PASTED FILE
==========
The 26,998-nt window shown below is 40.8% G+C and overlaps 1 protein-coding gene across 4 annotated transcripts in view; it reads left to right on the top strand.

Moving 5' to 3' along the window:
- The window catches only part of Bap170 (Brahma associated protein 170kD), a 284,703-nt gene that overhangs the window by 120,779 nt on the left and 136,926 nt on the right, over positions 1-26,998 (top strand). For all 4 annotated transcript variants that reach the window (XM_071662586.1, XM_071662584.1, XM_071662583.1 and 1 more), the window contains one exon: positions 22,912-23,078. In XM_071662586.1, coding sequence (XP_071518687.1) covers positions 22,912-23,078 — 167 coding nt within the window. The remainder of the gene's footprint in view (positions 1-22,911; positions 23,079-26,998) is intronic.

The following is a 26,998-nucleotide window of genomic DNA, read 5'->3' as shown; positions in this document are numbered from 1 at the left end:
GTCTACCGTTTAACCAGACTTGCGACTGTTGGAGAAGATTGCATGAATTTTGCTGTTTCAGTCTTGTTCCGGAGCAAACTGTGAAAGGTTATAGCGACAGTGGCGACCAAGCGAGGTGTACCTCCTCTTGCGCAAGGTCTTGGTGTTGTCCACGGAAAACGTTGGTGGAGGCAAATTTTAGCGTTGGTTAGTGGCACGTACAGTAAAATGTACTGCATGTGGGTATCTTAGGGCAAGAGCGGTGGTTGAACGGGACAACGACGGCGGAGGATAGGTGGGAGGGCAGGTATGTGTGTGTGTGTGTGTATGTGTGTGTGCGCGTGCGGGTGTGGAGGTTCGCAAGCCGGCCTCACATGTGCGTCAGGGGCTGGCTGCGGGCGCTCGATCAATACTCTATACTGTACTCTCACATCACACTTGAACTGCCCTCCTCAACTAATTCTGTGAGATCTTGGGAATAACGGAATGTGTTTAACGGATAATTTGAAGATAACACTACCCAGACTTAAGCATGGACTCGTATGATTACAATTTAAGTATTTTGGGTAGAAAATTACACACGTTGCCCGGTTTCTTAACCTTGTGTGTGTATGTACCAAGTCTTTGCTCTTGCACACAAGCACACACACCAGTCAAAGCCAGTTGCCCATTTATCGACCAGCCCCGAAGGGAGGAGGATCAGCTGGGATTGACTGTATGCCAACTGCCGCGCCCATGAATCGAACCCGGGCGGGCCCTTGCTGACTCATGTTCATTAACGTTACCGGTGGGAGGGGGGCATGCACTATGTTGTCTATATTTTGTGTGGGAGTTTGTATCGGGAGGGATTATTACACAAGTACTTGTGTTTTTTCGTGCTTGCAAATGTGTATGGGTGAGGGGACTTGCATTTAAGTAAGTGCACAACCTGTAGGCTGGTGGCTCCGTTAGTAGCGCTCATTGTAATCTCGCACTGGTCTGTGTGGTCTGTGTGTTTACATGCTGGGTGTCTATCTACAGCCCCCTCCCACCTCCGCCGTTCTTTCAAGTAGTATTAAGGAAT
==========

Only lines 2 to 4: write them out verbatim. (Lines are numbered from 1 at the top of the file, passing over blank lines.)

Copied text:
Moving 5' to 3' along the window:
- The window catches only part of Bap170 (Brahma associated protein 170kD), a 284,703-nt gene that overhangs the window by 120,779 nt on the left and 136,926 nt on the right, over positions 1-26,998 (top strand). For all 4 annotated transcript variants that reach the window (XM_071662586.1, XM_071662584.1, XM_071662583.1 and 1 more), the window contains one exon: positions 22,912-23,078. In XM_071662586.1, coding sequence (XP_071518687.1) covers positions 22,912-23,078 — 167 coding nt within the window. The remainder of the gene's footprint in view (positions 1-22,911; positions 23,079-26,998) is intronic.

The following is a 26,998-nucleotide window of genomic DNA, read 5'->3' as shown; positions in this document are numbered from 1 at the left end: